W3C home > Mailing lists > Public > w3c-wai-gl@w3.org > July to September 2005

Re: Balancing the myth-busting.

From: David Dorward <david@dorward.me.uk>
Date: Tue, 9 Aug 2005 19:59:22 +0100
To: w3c-wai-gl@w3.org
Message-ID: <20050809185922.GB5821@us-lot.org>

On Tue, Aug 09, 2005 at 07:48:12PM +0100, Gez Lemon wrote:

> I'm not talking about carefully written scripts. I'm talking about
> scripts that insert invalid elements and attributes deliberately to
> fool validators. These scripts aren't uncommon.

And if the validator is updated to detect them, then they are just
going to find away around it. Its like the quest to defeat
popups. Browsers start blocking popups onload, sites start adding
popups to onclick events everywhere in a document (Sitepoint being a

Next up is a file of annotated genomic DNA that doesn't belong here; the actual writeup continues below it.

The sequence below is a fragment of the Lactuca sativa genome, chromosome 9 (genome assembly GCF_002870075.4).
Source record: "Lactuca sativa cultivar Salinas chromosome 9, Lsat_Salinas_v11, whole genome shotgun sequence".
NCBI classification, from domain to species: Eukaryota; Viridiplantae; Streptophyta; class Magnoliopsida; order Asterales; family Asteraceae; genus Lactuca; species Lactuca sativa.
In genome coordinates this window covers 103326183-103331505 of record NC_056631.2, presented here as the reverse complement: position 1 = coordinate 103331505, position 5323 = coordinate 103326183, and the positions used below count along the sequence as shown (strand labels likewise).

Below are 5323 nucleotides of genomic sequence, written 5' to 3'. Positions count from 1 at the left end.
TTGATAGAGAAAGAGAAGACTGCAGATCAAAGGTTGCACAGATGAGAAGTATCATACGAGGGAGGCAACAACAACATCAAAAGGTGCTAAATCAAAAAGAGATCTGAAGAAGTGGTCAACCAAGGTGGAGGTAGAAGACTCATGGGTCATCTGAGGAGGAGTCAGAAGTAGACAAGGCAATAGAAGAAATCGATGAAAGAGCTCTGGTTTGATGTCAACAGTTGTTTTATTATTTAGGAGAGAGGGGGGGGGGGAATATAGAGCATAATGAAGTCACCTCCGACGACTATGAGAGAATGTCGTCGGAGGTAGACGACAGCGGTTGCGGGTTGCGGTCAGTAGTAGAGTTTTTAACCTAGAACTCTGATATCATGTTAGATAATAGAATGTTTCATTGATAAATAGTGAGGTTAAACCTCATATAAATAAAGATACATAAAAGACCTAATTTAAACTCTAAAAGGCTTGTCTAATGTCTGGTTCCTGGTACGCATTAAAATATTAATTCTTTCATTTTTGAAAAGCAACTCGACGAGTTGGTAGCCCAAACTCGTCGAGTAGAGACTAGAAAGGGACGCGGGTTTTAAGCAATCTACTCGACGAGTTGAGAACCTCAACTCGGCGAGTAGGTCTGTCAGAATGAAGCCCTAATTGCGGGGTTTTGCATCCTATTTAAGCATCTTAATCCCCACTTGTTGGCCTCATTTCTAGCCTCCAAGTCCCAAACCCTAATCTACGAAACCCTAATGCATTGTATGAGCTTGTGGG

case in point).

Trying to stay ahead of people who want an invalid document that
validates is pointless. 

> > scripts which alter the DOM may take user input

> Which is why I mentioned when the document is loaded.

Users can input data (e.g. cookies, query string) before the document
is loaded.

> > It would be better to educate them then to try to stay ahead of
> > their hacks.

> So we agree there's a problem. The only difference is that I would
> like to see the problem addressed.

No, we would both like to see the problem addressed, just by different
ways. You appear to think that technology can solve the problem of
users not understanding what the tools they use are for, I think that
education is the only sensible way.

> > No, users of it need to understand what it does and what the results
> > actually mean.
> And that can only be done through education; the article on Juicy
> Studio is a start, as it will at least raise awareness of the problem.

That statement contradicts the rest of your claims.

David Dorward                                      http://dorward.me.uk
Received on Tuesday, 9 August 2005 18:59:27 UTC

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